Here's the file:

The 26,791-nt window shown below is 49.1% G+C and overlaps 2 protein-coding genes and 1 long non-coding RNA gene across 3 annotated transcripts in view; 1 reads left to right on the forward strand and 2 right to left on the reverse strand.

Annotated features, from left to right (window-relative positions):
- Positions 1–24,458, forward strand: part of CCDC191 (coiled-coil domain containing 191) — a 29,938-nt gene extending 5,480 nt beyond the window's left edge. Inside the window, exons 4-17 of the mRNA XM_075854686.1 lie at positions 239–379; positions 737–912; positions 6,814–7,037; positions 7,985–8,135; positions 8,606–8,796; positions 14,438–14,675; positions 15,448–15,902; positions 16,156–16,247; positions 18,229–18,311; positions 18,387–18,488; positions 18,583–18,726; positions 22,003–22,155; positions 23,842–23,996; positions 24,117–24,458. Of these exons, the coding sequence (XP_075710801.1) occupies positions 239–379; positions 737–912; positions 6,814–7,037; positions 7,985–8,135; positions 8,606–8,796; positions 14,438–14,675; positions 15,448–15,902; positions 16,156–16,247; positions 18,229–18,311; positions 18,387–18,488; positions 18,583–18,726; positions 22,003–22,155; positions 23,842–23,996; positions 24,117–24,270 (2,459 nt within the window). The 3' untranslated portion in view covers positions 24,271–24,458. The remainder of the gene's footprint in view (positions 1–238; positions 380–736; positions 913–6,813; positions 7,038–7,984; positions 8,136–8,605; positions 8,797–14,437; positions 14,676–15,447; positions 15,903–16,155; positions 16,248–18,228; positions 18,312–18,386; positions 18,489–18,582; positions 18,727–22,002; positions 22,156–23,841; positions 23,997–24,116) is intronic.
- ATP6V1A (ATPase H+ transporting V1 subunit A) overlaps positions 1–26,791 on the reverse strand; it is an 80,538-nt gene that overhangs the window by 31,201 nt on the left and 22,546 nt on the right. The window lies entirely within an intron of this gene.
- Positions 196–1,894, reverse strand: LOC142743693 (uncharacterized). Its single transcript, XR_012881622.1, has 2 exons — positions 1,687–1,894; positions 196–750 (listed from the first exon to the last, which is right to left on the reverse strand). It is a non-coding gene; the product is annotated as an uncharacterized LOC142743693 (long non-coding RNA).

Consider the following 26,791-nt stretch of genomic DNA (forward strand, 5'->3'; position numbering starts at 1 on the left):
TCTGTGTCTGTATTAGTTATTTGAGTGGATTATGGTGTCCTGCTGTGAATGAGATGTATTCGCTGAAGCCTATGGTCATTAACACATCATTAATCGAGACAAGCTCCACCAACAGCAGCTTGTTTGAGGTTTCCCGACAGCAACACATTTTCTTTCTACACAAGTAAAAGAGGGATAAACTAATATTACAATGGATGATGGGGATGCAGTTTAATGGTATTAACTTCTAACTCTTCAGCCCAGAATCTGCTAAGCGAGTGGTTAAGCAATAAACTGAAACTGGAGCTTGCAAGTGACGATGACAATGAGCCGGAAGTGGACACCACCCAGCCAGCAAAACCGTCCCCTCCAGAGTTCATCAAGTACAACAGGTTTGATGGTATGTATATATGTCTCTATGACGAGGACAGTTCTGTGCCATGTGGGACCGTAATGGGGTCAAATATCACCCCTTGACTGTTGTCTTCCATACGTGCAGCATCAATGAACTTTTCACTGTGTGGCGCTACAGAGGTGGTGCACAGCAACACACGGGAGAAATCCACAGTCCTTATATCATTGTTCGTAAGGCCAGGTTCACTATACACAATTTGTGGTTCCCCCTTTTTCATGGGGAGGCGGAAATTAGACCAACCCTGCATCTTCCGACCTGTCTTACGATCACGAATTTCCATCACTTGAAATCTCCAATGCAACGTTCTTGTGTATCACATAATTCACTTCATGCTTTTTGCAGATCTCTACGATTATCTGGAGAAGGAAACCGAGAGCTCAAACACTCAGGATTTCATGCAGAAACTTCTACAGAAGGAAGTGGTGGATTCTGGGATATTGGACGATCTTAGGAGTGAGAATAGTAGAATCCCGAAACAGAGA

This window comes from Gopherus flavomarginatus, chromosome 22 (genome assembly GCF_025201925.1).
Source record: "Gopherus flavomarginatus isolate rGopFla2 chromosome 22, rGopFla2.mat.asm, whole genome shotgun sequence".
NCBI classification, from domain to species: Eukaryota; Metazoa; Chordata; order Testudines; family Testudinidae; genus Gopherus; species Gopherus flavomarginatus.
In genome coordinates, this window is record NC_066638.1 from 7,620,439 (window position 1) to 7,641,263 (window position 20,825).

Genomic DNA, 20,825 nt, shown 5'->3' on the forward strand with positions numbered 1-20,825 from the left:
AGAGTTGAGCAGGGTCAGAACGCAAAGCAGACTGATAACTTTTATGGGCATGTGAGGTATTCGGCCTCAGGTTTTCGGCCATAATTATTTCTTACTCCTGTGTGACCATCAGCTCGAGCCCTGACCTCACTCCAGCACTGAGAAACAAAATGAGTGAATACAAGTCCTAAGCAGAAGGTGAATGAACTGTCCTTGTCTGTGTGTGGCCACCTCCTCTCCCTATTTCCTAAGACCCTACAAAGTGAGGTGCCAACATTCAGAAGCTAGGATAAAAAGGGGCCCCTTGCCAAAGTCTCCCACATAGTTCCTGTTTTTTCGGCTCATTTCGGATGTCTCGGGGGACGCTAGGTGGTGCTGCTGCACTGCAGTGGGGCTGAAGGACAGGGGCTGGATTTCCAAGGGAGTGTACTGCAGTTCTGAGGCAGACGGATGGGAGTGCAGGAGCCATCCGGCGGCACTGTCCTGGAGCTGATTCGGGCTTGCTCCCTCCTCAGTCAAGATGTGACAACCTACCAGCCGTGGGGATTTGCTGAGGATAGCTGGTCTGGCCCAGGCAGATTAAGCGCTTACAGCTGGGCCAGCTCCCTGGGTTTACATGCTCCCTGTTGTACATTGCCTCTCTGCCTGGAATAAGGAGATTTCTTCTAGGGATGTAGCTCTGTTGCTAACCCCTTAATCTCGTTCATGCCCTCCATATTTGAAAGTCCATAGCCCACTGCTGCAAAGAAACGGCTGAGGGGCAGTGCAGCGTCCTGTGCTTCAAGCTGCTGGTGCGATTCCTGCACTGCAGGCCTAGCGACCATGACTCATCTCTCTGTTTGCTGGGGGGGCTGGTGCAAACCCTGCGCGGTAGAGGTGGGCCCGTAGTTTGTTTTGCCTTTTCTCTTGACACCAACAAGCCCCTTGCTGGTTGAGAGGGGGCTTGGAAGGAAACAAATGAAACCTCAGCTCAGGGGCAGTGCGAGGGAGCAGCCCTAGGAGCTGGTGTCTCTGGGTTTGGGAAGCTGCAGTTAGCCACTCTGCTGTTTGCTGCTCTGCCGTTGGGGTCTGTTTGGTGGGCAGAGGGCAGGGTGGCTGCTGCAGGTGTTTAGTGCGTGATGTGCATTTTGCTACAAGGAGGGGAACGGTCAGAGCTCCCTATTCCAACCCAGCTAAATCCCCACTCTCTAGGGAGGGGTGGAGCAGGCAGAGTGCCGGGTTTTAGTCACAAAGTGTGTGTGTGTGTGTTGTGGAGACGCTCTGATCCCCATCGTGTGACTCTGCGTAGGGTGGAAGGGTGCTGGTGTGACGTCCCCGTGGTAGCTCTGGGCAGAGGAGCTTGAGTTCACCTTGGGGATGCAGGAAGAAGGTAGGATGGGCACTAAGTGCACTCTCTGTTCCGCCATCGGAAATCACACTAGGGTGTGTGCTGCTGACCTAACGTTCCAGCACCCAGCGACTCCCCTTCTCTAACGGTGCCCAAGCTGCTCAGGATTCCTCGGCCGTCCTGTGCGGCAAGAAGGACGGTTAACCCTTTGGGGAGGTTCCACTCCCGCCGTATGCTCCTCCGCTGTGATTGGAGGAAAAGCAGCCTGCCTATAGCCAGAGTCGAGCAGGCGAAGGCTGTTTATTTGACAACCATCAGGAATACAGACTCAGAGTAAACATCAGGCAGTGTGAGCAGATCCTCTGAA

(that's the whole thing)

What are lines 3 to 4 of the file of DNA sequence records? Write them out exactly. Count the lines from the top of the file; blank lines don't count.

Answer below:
- Positions 1–24,458, forward strand: part of CCDC191 (coiled-coil domain containing 191) — a 29,938-nt gene extending 5,480 nt beyond the window's left edge. Inside the window, exons 4-17 of the mRNA XM_075854686.1 lie at positions 239–379; positions 737–912; positions 6,814–7,037; positions 7,985–8,135; positions 8,606–8,796; positions 14,438–14,675; positions 15,448–15,902; positions 16,156–16,247; positions 18,229–18,311; positions 18,387–18,488; positions 18,583–18,726; positions 22,003–22,155; positions 23,842–23,996; positions 24,117–24,458. Of these exons, the coding sequence (XP_075710801.1) occupies positions 239–379; positions 737–912; positions 6,814–7,037; positions 7,985–8,135; positions 8,606–8,796; positions 14,438–14,675; positions 15,448–15,902; positions 16,156–16,247; positions 18,229–18,311; positions 18,387–18,488; positions 18,583–18,726; positions 22,003–22,155; positions 23,842–23,996; positions 24,117–24,270 (2,459 nt within the window). The 3' untranslated portion in view covers positions 24,271–24,458. The remainder of the gene's footprint in view (positions 1–238; positions 380–736; positions 913–6,813; positions 7,038–7,984; positions 8,136–8,605; positions 8,797–14,437; positions 14,676–15,447; positions 15,903–16,155; positions 16,248–18,228; positions 18,312–18,386; positions 18,489–18,582; positions 18,727–22,002; positions 22,156–23,841; positions 23,997–24,116) is intronic.
- ATP6V1A (ATPase H+ transporting V1 subunit A) overlaps positions 1–26,791 on the reverse strand; it is an 80,538-nt gene that overhangs the window by 31,201 nt on the left and 22,546 nt on the right. The window lies entirely within an intron of this gene.